Biogen took a major hit last week when a federal court tossed out its patent protections for multiple sclerosis drug Tecfidera. That loss could be Mylan's gain—but it would require the Pennsylvania generics maker to chance an "at-risk" launch, one analyst says.
While Biogen appeals the West Virginia federal court ruling, Mylan could have a shot at a limited market for its Tecfidera generic—roughly equivalent to around $550 million in annual sales, according to SVB Leerink analyst Ami Fadia.
Mylan would benefit from one of two potential results from Biogen's patent appeal, which could take as long as 13 months: Either Mylan chooses to launch at risk immediately after an FDA approval, or it chooses to settle with Biogen contingent on a positive appeal, Fadia said in a note to investors Monday.
Choosing to work with Biogen would put Mylan in a "unique position to negotiate" on an expedited generics launch sometime in the late 2021 timeframe, Fadia noted. However, both decisions are complicated by Biogen's chances at an appeal—which Fadia called "unlikely"—and Mylan could determine that waiting around for a positive ruling would put it in a worse position, with more generics primed for launch.
"We still think that Mylan could potentially settle with Biogen for a favorable exclusivity window if it is able to reach terms that exclude the other generic companies involved in the other Delaware District Court case," Fadia wrote. "However, this depends on whether the West Virginia decision can get vacated and Biogen would be willing to deal in such terms."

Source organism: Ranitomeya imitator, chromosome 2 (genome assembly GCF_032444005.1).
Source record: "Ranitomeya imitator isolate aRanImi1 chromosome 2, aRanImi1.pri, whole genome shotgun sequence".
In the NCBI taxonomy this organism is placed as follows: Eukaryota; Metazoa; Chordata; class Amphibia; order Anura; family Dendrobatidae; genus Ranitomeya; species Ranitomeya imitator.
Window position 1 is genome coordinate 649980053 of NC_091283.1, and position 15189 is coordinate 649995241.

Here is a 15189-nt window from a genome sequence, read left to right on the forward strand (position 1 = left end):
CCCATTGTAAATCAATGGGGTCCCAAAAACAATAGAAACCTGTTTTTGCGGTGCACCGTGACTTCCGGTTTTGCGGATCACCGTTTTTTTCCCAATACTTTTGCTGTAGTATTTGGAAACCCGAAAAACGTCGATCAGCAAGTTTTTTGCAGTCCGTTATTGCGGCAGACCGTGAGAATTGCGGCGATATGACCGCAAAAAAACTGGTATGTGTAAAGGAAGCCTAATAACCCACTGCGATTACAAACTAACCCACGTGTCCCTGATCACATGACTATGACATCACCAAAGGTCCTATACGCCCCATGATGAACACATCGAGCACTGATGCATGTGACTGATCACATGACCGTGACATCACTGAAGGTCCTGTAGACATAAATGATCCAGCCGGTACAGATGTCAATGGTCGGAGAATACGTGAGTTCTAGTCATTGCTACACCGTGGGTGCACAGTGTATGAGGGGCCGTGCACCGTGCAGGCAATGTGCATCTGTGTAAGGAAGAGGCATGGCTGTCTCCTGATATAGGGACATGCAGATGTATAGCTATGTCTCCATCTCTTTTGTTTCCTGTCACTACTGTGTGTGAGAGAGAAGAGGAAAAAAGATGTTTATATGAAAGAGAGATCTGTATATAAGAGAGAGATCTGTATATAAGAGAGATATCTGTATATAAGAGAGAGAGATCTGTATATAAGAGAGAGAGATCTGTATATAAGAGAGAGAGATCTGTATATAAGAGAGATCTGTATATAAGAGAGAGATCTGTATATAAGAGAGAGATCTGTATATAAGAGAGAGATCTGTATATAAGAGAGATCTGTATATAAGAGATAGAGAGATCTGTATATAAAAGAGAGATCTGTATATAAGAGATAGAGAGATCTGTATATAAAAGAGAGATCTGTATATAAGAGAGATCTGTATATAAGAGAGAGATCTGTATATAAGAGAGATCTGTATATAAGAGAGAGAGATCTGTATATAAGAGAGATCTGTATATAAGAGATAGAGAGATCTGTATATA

As Mylan plots its next move, it's also taking the final, arduous steps of its generics mega-merger with Pfizer's Upjohn unit—a process that has faced delays thanks to COVID-19.
In April, EU regulators said they had approved the transaction after the pair of drugmakers agreed to sell some Mylan generic drugs across 20 countries in the European Economic Area and the U.K. In a statement, Mylan said the required divestitures are “substantially in line with” the company’s previously stated expectations.
Biogen, meanwhile, is looking at an uncertain future for its $4 billion-per-year blockbuster at a pivotal moment for the drugmaker. Even with patent protection for Tecfidera, Biogen is facing an increasingly competitive MS market with a suite of serious rivals.
In its first year on the market, Roche's Ocrevus hit blockbuster sales, making it one of the most successful drug launches of the last two years. Novartis is also proving to be a tough competitor with Mayzent, and now it’s gunning for even more of the MS market with ofatumumab, its once-monthly at-home injection.
Biogen's own Tecfidera follow-up, Vumerity, notched an FDA approval in late 2019, but it's only snared around 1.3% market share, Piper Sandler analysts said in a Friday note to clients.
Tecfidera's loss also puts extreme pressure on the success of Alzheimer's candidate aducanumab, which has had its own rough road in recent years
In May, Biogen said it had wrapped construction on a "state-of-the-art" facility in Solothurn, Switzerland, that will be ready to manufacture aducanumab at scale beginning in mid-2021. However, the drug will need an approval first, and market watchers have been skeptical of its chances.
On an earnings call in April, CEO Michael Vounatsos said Biogen's aducanumab filing with the FDA had been pushed back to the third quarter from an initial first-quarter forecast. Analysts repeatedly asked about the delay on that call, and Vounatsos said the company is “prioritizing quality of submission versus the timing.” Plus, some members of the company's executive team came down with COVID-19, also contributing to the delay, R&D chief Al Sandrock said.
Analysts, who had previously anticipated a potential 2020 approval, pushed their expectations out as far as 2022. And they have reason for skepticism: Last March, the candidate flunked a futility analysis before Biogen decided to bring it back six months later for a try at approval.